“Do you have a listing of your early blight resistant tomato varieties? The blight just wiped me out last year. Thank you. ~P.”
Thank you for your email regarding varieties that we carry that are resistant to early tomato blight (Alternaria solani). At this, there are no varieties on the market that are resistant to early blight. However, there is some hope on the horizon. I’ve included a link that tells of new updates towards this end — potential varieties that are released during 2010 will be available in 2011 in catalogs.
As for last year, our main problem in Wisconsin was late blight (Phytophthora infestans). Late blight is one of those that strikes only every few years (usually about once a decade) during summers that are unseasonably cool and wet. Again, there are no varieties of tomatoes that are resistant to this fungal pathogen.
For now, the best I can recommend is to go with varieties that are resist to other diseases. If you plant is stressed from being diseased with things like Verticillium and Fusarium Wilt, Nematodes, Tobacco Mosaic Virus, or Alternaria Stem Canker (Alternaria alternata, not Alternaria solani), it is going to be the perfect host for blight. By chosing varieties that have V, F, N, T, A, St, or TSWV disease resistance, among others, you will be able to keep your plant healthier and make it less susceptible to early (and if the seasonal conditions are right, late) blight.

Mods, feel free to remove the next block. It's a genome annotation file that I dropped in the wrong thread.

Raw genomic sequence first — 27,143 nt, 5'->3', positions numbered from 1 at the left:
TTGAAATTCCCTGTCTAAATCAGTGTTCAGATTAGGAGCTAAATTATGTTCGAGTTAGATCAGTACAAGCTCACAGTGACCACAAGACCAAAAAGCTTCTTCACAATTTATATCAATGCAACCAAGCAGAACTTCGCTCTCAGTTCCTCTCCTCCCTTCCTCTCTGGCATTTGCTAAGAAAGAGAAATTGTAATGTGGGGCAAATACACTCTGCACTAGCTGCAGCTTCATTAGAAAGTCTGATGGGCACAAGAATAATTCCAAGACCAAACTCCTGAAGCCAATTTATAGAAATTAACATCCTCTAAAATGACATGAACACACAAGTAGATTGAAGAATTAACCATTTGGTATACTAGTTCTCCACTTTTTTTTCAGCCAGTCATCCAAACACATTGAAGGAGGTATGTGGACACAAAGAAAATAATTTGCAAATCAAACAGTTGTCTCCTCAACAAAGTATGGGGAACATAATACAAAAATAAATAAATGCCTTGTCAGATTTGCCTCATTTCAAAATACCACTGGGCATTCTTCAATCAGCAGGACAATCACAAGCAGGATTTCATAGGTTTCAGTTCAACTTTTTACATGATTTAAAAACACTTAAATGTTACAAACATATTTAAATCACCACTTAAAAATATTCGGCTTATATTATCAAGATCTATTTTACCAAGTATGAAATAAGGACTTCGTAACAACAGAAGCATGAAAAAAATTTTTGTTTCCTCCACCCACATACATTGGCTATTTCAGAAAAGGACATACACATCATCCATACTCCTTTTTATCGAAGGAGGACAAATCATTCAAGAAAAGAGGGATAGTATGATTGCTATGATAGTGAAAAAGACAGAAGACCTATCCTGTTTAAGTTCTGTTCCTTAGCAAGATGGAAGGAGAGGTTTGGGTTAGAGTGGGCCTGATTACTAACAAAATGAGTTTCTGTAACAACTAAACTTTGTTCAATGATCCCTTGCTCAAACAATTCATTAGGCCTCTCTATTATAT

In addition to varietal selection, another important management strategy for controlling tomato blight is to rotate the crops in your garden (at least a three year rotation) and to practice good garden clean-up practices in the fall.
I hope this information helps you out. If I can answer any other questions, please feel free to ask.
EDITOR’S NOTE, 7/16/13: for more information on controlling early blight, please click here to see my latest article on the disease.
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